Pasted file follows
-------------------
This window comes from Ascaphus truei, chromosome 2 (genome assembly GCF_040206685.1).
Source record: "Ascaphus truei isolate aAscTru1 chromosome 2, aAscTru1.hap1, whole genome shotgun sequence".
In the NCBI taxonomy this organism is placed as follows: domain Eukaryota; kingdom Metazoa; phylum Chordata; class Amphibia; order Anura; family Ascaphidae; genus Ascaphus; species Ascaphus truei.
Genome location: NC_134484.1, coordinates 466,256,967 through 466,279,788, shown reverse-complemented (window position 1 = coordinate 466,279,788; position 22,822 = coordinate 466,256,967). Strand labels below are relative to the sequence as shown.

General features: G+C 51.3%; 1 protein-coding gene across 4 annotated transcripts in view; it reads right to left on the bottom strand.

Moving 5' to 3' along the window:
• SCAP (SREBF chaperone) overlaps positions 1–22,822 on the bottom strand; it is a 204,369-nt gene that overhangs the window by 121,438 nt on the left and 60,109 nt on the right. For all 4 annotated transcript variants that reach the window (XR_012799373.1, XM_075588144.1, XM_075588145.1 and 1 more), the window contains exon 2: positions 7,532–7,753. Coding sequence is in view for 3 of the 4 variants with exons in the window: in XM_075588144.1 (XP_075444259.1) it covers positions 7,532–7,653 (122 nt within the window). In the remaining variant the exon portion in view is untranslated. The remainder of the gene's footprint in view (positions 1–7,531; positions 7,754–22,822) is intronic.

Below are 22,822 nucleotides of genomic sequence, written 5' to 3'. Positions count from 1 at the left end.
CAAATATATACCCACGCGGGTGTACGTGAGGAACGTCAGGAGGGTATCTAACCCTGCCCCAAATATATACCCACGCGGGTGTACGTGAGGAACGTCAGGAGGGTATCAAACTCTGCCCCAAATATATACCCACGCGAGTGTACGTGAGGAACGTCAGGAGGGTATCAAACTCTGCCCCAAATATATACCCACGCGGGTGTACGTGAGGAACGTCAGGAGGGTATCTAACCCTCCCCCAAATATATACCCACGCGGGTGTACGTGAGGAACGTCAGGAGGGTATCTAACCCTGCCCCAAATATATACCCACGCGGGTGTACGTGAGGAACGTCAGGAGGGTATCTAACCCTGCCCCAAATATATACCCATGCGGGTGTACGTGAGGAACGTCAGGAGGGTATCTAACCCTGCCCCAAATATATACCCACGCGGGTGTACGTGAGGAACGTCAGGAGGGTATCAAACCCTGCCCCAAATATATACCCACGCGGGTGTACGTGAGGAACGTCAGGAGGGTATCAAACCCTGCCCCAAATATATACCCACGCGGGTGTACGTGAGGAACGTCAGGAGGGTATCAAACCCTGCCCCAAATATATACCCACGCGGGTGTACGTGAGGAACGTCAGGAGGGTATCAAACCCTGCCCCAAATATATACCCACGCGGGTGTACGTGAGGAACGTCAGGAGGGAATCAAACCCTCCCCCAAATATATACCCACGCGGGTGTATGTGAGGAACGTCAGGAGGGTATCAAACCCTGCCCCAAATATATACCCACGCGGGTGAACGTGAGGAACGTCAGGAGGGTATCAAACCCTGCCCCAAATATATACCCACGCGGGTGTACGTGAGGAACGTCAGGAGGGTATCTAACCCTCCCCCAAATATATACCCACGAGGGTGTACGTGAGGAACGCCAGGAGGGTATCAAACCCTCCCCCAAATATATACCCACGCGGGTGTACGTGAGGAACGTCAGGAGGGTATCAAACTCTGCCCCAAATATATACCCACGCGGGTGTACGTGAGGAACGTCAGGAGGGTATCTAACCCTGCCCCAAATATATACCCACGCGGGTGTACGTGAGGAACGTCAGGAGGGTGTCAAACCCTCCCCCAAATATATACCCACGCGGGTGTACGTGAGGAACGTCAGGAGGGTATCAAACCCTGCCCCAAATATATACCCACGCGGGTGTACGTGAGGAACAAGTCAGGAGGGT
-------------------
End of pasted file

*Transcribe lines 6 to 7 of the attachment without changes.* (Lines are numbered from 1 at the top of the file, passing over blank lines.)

Moving 5' to 3' along the window:
• SCAP (SREBF chaperone) overlaps positions 1–22,822 on the bottom strand; it is a 204,369-nt gene that overhangs the window by 121,438 nt on the left and 60,109 nt on the right. For all 4 annotated transcript variants that reach the window (XR_012799373.1, XM_075588144.1, XM_075588145.1 and 1 more), the window contains exon 2: positions 7,532–7,753. Coding sequence is in view for 3 of the 4 variants with exons in the window: in XM_075588144.1 (XP_075444259.1) it covers positions 7,532–7,653 (122 nt within the window). In the remaining variant the exon portion in view is untranslated. The remainder of the gene's footprint in view (positions 1–7,531; positions 7,754–22,822) is intronic.